14. June 27, 2014

    Turbulence | Alina Pleskova

    PHL to ORD: Two dozen peanuts, battered copy of Actual Air, and too-easy crossword from the seat pocket all prove unsuitable distractions. From lift to landing, I think of you. You on the bus, or walking with hands stuck in jacket pockets, or however you made it home last night after your gin-clouded voice asked what exactly I wanted from you, and I couldn’t answer. I said, instead, I’m more thin-skinned than you think. You kissed my cheek and I kept still, holding my breath until I heard a latch spring in the dark.

    ORD TO DAL: Wayward winds smack against the small plane during descent, sending the vessel careening like a rowboat set to capsize via rogue wave. Truthfully, it’s the calmest I’ve felt in weeks, surrendering to the rag doll jerk of turbulence. Some unseen force deciding where my body should go, for a change. I’ve spent years studying lust and its derivatives, and still the tenuous nature of intimacy hits me head-on just the same. Men as conduits, shake-ups, scenery. Illicit, they handle well. All else contentious, as if desire’s defined by its container.

    DAL TO ORD: Or maybe it’s just difficult to stay clear-headed at high altitudes, with pills and celestial sunlight thickly coating every attempt to make sense of things. I read your poems in succession, finally, and consider my faulty systems of assigning meaning: those potted orchids (having withstood winter) starting to wilt on the kitchen windowsill, how my tiniest tattoo (a pink heart hidden between right tit and ribs) is your favorite spot to kiss, the inscription in my copy of your book. You sat with it a while before you wrote, and I never asked what those few words meant (even when you pointed out the disappointed look I let slip), for fear of having noticed nothing.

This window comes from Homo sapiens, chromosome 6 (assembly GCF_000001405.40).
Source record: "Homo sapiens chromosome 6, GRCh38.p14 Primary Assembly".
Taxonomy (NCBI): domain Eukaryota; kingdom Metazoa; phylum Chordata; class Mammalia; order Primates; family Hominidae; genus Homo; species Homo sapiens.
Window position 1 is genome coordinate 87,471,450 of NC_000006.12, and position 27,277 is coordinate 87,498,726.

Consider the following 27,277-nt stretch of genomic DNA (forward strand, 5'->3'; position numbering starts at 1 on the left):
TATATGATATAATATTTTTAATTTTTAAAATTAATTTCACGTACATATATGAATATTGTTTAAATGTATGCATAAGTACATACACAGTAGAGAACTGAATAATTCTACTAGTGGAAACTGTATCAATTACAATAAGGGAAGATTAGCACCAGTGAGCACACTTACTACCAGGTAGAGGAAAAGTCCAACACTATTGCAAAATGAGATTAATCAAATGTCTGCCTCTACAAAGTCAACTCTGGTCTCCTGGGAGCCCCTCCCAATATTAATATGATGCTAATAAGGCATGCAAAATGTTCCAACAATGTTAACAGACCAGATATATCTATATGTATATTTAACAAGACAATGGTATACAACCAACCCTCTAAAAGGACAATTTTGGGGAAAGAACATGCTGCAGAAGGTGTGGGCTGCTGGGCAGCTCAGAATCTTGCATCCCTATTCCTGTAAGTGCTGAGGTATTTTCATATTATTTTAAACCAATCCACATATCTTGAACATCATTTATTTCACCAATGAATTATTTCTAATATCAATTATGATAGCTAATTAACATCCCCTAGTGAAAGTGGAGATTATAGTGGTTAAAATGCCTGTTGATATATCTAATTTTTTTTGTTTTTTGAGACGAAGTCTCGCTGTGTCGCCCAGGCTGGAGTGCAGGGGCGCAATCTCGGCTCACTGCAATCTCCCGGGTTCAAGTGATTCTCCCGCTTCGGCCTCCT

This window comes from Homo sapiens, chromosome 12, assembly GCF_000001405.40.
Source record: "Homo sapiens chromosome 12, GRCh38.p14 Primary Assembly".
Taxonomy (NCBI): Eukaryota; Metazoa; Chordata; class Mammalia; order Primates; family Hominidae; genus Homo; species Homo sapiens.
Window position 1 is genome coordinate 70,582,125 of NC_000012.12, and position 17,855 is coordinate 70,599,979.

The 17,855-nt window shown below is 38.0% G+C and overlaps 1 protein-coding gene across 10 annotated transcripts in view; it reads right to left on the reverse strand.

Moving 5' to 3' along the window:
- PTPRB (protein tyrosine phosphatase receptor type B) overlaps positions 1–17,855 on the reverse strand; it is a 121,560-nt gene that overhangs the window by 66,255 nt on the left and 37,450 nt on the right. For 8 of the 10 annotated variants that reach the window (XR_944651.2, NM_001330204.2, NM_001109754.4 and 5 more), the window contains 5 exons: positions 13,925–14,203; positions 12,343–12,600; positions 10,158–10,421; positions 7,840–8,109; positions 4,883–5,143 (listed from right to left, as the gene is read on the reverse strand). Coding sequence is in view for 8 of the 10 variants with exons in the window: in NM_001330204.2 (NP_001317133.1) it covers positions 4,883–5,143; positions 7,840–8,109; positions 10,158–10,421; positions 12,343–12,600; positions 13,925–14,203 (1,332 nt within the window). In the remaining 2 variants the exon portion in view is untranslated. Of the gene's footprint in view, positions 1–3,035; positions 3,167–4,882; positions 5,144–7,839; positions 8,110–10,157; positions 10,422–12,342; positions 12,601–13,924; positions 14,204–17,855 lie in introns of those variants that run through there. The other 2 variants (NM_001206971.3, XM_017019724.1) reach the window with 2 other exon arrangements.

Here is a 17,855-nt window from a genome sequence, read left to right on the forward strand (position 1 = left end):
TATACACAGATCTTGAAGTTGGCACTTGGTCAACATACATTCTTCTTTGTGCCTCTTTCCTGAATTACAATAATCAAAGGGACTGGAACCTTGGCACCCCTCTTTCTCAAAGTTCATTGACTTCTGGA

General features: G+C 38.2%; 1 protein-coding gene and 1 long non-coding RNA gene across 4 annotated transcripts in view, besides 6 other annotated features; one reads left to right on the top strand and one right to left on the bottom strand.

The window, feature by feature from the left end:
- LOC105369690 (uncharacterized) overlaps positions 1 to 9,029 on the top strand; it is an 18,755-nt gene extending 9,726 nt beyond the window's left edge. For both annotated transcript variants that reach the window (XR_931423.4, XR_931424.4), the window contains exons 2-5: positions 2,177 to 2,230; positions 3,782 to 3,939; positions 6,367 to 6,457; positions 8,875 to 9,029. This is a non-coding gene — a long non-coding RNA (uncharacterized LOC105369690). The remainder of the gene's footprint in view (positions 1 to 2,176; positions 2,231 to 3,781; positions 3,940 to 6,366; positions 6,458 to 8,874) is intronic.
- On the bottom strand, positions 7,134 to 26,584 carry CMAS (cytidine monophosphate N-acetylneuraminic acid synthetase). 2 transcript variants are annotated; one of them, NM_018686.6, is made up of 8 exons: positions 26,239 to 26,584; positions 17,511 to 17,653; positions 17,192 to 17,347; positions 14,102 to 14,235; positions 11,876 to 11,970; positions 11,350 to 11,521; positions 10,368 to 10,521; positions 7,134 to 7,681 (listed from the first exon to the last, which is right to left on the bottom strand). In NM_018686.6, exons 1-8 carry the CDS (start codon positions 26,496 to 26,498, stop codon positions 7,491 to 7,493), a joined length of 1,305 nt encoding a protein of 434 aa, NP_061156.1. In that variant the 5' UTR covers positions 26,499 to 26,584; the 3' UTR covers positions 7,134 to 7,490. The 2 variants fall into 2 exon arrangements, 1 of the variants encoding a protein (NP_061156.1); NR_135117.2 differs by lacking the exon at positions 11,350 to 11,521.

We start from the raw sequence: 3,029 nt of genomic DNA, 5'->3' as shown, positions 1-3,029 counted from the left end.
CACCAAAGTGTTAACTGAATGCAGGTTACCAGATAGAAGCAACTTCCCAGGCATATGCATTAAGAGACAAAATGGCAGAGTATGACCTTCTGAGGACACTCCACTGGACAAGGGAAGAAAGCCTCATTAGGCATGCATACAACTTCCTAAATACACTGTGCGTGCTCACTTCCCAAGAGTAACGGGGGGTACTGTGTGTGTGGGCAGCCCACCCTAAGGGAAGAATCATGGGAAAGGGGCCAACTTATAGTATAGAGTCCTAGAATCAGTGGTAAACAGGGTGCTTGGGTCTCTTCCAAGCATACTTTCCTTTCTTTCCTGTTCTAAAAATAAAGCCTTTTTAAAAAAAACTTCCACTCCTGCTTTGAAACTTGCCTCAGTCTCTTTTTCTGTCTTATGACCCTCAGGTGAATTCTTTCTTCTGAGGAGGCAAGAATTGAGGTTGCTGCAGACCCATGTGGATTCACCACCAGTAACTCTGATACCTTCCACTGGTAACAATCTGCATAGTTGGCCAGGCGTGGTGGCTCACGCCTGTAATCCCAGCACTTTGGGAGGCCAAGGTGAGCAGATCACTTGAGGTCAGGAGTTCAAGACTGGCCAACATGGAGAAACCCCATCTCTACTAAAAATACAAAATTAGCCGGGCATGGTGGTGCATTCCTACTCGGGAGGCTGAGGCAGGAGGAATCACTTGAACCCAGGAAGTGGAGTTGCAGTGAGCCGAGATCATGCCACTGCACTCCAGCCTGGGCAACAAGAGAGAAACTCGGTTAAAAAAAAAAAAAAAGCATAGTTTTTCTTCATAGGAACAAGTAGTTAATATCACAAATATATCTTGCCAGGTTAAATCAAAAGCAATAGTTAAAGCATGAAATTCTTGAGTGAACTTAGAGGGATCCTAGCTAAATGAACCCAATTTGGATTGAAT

BOS TO PHL: Stave off sleep by paging through a pop psychology magazine. This bolded line from an article about hoarding catches my eye: Reclaiming my life meant divesting, but it was easier said than done. Days later, it ricochets back while my knees press against tile in a spacious, red-bulbed bathroom. I blink up at another him with big babydoll eyes and draft a list of those I’ll tell a different story later. The difficulty of divesting isn’t in the discarding; it’s in deciding what to keep.

  15. June 25, 2014

    indigenousdialogues:

    From the top: Berdie (1959), The End of All Existences (1957)
    Artist: Larry Rivers
    Author: Frank O’Hara
    Lithograph On White Wove Douglass Howell Handmade Paper
    Via Art Institute Chicago

    (via hour-glass-sanatorium)